Attorney Jake Levy Talks The Art Of The Deal On Books Developed For Film And TV

The characters are often the most prominent element that carries through from page to screen and they’re why books have become so incredibly valuable to Hollywood. The buyer doesn’t want a competing visual image of a character being put before viewers, so once the buyer acquires rights in a book, it includes all elements of that book. JL: From a buyer’s perspective, it’s part of the basic economics of investing many millions of dollars in producing a motion picture or series based on underlying intellectual property.
JL: A book needs to stand on its own, but social media followers, just like readers, are a potential built in audience for a movie or series based on the book.DEADLINE:  What’s the one thing you wish most writers and publishers knew about your role in the process of getting something done?
I realize that’s part of the negotiations, but do you favor involvement, or not? JL: As an entertainment lawyer, I’m working to negotiate the best possible deal while helping my client contextualize an opportunity within the context of their career. For best-selling authors, film and TV deals do not pay as well as writing books, although it does help sell even more books.DEADLINE: Let’s say a book is sold. What role should the author have in the process that follows?
JL: While it’s not always necessary, being well-known certainly doesn’t hurt!DEADLINE: Do social media followings play any role in selling a book?
Levy talked with Deadline about the state of development from book sources.
My clients sometimes find them to be a good way to draw attention to their books.” /> JL: I don’t focus on them.
The development of Dune to Harry Potter through Game of Thrones, among many other projects, bears witness to that trend.
  Over the years, Levy has facilitated many major film and TV deals for authors, such as John Grisham (The Firm, A Time to Kill, The Pelican Brief). Entertainment attorney Jake Levy specializes in that realm.
Is that a good thing? DEADLINE:  When a buyer purchases the rights to one book, they own not only that book but all the characters in it, thus the entire series.
Is that a good thing, or does it cheapen the art of writing? DEADLINE: Do you think many authors are creating books with film and tv franchises in mind?
JL: Typically the sale process is handled by a book-to-film agent working with an author’s literary agent and attorney.DEADLINE: Does it matter if the author is well-known when selling rights to a property?
On a business level, there’s a growing recognition by authors of how book-to-film/television deals work. When an author realizes that a multi-book series generally translates to one studio deal, as opposed to a separate deal for each book, I have seen authors use that as a factor in considering if they’re going to write books outside of a series, as opposed to spending all of their time writing one continuing book series. Having said that, many authors are aware of the types of material that are most successfully adapted.  JAKE LEVY: On a creative level, most authors with whom I speak are writing for their readers, and are not changing their creative vision to take into account film and TV adaptations.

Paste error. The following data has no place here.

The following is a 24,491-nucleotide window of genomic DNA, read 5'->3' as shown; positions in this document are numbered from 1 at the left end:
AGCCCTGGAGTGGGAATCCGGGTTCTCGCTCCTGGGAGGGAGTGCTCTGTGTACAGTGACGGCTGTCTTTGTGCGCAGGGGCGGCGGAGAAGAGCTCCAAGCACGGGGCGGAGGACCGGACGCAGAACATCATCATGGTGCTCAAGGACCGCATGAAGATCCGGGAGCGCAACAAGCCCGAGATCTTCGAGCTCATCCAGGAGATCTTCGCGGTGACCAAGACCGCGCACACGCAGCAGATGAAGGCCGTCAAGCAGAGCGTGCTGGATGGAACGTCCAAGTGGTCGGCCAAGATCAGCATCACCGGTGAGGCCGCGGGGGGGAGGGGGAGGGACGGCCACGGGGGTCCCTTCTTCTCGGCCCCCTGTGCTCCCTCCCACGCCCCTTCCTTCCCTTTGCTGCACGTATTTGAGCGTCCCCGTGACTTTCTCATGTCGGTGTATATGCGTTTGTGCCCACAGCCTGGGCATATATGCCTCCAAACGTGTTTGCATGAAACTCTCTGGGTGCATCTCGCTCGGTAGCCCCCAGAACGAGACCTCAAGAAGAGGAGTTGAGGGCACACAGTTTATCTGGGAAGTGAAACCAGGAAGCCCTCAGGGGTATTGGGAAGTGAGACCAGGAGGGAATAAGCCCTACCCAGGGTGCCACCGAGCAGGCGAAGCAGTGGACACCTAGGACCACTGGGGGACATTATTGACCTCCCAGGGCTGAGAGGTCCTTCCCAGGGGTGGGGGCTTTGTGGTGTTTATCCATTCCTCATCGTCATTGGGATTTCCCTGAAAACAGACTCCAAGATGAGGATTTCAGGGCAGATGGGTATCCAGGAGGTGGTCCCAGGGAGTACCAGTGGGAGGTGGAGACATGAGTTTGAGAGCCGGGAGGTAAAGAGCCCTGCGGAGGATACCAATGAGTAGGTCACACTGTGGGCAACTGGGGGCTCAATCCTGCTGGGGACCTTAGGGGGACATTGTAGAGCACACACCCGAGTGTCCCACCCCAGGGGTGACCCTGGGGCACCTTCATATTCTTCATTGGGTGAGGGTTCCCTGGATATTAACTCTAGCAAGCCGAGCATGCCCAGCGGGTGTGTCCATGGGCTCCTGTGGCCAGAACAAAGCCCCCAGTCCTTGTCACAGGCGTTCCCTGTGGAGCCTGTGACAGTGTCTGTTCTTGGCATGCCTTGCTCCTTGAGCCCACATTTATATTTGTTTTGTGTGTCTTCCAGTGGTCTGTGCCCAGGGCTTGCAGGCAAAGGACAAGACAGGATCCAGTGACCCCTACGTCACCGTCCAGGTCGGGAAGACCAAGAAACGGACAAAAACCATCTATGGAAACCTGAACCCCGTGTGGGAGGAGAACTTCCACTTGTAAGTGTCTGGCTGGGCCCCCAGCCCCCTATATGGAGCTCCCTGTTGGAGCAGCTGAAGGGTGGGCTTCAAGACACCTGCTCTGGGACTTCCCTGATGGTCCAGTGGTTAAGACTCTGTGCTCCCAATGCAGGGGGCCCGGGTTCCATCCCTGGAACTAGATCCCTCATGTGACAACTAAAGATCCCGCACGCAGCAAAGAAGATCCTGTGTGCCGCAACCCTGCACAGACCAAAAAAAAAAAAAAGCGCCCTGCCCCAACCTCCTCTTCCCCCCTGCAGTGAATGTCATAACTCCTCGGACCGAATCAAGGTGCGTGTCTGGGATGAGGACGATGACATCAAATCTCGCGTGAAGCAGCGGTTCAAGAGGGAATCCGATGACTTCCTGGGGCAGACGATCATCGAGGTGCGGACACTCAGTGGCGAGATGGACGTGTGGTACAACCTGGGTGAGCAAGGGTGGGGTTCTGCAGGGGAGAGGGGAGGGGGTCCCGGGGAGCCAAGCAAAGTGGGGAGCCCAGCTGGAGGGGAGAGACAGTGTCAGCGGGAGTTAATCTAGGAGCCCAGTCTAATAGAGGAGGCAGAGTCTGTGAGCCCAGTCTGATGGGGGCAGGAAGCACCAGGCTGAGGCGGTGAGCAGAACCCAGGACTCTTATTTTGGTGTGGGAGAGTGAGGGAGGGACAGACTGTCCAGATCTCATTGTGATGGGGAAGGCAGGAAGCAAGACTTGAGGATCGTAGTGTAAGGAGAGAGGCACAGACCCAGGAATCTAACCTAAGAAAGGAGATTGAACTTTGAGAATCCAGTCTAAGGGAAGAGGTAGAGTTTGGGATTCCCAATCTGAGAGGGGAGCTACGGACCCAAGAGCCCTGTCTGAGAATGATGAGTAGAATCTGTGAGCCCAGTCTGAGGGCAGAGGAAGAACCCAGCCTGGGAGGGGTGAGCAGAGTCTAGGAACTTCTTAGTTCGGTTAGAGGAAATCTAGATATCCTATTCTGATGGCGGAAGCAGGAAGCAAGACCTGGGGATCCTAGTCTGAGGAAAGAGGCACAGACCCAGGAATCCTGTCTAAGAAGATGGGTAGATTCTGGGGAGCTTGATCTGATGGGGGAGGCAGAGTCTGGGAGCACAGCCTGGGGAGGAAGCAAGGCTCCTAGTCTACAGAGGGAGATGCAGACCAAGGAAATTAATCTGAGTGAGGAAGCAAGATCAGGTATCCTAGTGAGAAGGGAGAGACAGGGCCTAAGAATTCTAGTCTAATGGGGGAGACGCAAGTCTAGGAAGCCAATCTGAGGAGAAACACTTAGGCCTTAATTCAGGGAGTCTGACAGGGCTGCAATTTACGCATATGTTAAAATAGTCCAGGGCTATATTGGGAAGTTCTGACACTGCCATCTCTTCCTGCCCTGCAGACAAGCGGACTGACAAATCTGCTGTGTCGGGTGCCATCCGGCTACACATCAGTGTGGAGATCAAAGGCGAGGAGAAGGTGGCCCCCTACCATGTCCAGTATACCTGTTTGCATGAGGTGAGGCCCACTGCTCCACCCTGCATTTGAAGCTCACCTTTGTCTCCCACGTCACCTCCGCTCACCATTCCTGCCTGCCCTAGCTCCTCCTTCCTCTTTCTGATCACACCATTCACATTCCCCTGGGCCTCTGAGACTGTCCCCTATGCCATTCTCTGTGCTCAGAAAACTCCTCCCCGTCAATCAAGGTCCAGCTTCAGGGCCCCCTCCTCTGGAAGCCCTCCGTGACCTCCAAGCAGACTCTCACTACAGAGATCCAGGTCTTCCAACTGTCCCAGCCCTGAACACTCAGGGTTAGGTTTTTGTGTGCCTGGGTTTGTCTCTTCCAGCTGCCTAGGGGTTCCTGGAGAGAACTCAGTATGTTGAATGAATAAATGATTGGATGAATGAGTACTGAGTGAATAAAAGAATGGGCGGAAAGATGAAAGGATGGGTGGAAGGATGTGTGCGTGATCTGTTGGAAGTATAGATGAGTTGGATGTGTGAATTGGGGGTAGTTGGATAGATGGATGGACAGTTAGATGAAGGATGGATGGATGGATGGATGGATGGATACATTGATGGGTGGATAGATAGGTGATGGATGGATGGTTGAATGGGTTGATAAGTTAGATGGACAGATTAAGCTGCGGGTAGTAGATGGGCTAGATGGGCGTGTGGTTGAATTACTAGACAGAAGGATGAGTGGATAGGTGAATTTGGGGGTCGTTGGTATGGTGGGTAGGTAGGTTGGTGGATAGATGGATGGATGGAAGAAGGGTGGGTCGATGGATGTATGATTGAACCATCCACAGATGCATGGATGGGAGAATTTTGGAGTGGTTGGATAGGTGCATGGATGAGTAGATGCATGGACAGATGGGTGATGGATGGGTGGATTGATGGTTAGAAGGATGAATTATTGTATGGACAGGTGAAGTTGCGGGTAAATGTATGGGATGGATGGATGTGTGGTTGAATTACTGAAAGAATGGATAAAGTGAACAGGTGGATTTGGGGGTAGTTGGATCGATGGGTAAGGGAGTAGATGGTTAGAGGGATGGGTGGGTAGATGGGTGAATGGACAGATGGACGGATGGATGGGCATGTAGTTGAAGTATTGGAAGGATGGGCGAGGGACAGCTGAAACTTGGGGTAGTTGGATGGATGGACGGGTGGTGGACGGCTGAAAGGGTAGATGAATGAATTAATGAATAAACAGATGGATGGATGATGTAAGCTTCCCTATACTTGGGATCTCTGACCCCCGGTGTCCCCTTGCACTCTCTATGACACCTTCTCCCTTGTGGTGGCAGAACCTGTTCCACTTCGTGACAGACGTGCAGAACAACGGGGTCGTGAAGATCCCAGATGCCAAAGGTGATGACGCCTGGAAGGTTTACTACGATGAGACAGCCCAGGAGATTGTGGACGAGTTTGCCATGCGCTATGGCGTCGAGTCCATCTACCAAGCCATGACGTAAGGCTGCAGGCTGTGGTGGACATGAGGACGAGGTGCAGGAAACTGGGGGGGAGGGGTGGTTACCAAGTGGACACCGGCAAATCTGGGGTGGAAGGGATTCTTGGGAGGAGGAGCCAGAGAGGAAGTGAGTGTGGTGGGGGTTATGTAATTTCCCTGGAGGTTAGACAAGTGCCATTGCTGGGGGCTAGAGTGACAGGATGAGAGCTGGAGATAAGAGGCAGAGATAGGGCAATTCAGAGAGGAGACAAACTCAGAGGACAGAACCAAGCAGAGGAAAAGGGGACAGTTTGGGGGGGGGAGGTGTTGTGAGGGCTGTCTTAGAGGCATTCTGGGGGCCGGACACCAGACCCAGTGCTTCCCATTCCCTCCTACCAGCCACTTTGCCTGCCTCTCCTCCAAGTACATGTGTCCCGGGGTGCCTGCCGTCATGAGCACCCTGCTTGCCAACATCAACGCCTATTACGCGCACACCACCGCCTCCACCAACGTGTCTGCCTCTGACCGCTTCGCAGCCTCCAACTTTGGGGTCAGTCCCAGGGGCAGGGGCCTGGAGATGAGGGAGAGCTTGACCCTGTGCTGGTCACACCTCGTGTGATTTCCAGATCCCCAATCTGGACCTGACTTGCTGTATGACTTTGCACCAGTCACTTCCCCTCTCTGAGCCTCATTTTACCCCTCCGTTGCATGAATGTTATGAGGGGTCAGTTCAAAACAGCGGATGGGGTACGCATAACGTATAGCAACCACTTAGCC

That's certainly true in Hollywood, where books adapted for film and television projects have never been hotter. One of the axioms of technology and show business is that content is king.
This doesn’t mean that in all cases it’s appropriate for an author to have heavy-handed approvals over a production, but especially for a continuing book series there are key elements where the author and studio need to be on the same page. The author always has the right to continue writing new books in a series and the on-screen action needs to be reconciled with that right.DEADLINE: Do you pay any attention to book competitions? Buyers are counting on those readers to be their audience, but it’s easy to alienate them by portraying a character on screen in a manner that’s inconsistent with the book. JL: I’m always in favor of the author being involved in an ongoing capacity, such as a producer role. Not to mention, that the studio shouldn't be able to kill off or disfigure main characters. Authors have spent countless hours getting to know their readers and they know their books better than anyone else.
However, it’s a reason that Authors’ deal negotiations for book series are complicated. What steps should you follow? Is the author paid the same way if a sequel is a “studio sequel.”DEADLINE: Let’s imagine you’re a writer out in the hinterlands and you have a book that you believe is a solid property. If so, does the author have approval? From an author’s perspective, as long as the studio is doing a good job and continuing to make productions based on the books, this is likely OK. It raises a number of questions: Can the studio make sequels not based on a book in the series, but rather solely based on the characters and other elements from the books?

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